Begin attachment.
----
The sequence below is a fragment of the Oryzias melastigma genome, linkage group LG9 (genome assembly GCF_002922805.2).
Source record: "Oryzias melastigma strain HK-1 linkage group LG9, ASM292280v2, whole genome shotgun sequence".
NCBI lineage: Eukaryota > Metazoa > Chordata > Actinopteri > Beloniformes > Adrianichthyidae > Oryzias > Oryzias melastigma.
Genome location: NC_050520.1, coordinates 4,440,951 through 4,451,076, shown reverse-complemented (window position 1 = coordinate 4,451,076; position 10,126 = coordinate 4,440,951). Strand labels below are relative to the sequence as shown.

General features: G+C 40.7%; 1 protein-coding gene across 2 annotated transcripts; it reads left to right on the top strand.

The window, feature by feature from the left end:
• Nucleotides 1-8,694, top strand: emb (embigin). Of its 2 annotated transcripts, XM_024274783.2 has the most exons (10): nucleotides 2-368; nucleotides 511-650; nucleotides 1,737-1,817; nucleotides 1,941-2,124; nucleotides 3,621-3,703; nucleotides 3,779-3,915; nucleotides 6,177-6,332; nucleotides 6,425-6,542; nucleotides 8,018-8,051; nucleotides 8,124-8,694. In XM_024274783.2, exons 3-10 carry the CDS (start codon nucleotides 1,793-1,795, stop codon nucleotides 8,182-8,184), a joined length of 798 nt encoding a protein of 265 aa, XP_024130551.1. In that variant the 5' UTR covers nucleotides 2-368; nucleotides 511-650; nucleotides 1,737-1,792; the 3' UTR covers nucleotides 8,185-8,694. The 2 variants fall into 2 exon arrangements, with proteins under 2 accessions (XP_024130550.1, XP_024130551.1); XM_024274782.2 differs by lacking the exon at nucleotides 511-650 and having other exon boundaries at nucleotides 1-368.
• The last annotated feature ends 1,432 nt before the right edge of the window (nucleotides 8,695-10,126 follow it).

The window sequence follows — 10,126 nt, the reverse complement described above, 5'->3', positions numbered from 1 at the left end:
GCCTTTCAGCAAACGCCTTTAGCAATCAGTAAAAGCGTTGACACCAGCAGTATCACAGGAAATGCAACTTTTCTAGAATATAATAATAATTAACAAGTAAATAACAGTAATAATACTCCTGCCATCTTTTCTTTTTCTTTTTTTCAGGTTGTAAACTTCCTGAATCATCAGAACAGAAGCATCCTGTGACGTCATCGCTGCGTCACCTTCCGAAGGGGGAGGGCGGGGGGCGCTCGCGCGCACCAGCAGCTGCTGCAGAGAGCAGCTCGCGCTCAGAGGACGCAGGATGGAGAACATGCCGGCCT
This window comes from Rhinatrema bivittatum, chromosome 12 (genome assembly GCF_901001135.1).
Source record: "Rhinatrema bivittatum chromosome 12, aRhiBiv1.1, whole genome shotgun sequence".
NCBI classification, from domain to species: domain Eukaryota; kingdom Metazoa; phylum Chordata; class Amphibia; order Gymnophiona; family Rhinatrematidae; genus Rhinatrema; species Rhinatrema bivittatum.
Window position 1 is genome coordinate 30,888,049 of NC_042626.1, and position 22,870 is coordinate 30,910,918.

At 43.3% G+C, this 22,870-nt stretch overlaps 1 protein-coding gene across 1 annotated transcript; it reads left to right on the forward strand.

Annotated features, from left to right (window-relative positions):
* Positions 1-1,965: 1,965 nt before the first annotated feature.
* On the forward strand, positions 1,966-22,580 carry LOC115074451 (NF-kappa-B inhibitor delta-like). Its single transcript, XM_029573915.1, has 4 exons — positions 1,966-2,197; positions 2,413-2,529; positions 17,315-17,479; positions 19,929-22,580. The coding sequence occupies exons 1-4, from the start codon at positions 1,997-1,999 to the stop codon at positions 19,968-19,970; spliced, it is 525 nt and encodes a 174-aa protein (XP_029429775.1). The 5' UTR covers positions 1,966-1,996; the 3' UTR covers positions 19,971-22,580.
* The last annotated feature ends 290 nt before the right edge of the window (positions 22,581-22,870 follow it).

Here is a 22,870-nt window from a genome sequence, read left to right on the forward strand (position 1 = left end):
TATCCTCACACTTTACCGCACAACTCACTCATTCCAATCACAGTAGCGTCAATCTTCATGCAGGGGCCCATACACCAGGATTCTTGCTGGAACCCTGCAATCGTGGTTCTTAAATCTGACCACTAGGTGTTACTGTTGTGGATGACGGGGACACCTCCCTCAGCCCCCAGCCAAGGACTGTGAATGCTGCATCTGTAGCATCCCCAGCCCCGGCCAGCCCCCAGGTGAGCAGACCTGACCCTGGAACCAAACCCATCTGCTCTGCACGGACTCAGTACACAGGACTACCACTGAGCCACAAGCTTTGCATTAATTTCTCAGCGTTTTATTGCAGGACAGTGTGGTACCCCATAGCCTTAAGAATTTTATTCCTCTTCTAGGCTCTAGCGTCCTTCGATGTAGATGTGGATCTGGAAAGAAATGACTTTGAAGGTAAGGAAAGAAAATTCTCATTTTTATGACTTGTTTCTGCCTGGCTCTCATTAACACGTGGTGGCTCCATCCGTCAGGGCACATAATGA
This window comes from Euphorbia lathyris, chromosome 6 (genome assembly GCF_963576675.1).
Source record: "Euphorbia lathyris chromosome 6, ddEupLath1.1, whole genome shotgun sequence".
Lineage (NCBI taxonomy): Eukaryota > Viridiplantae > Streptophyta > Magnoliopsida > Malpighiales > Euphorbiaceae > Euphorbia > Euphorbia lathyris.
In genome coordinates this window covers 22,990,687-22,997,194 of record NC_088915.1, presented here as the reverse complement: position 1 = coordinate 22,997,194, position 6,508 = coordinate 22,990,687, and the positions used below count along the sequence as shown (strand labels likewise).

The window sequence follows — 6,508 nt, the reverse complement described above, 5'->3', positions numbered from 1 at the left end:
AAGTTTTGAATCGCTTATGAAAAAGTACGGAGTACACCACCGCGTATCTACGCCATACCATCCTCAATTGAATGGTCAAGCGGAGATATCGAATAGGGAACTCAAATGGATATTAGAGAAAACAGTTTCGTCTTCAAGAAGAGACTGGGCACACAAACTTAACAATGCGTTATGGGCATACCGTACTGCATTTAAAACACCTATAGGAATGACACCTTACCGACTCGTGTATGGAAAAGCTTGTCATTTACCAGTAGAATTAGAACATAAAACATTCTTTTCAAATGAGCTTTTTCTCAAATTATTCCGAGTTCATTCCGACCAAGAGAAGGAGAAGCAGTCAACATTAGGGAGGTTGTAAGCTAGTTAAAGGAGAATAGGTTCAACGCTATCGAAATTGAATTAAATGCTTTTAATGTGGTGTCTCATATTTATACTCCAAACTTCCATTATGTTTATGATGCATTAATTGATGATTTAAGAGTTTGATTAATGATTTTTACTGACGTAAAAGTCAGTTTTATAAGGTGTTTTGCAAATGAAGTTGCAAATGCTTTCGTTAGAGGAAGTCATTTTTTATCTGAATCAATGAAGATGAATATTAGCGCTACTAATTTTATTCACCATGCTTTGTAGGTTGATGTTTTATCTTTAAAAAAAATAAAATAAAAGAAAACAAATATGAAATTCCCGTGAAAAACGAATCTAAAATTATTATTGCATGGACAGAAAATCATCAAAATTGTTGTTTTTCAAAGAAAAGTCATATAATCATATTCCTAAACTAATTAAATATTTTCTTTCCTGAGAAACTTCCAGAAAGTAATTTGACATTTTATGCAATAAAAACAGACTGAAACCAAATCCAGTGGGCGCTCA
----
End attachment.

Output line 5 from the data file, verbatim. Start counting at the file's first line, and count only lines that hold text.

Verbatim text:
General features: G+C 40.7%; 1 protein-coding gene across 2 annotated transcripts; it reads left to right on the top strand.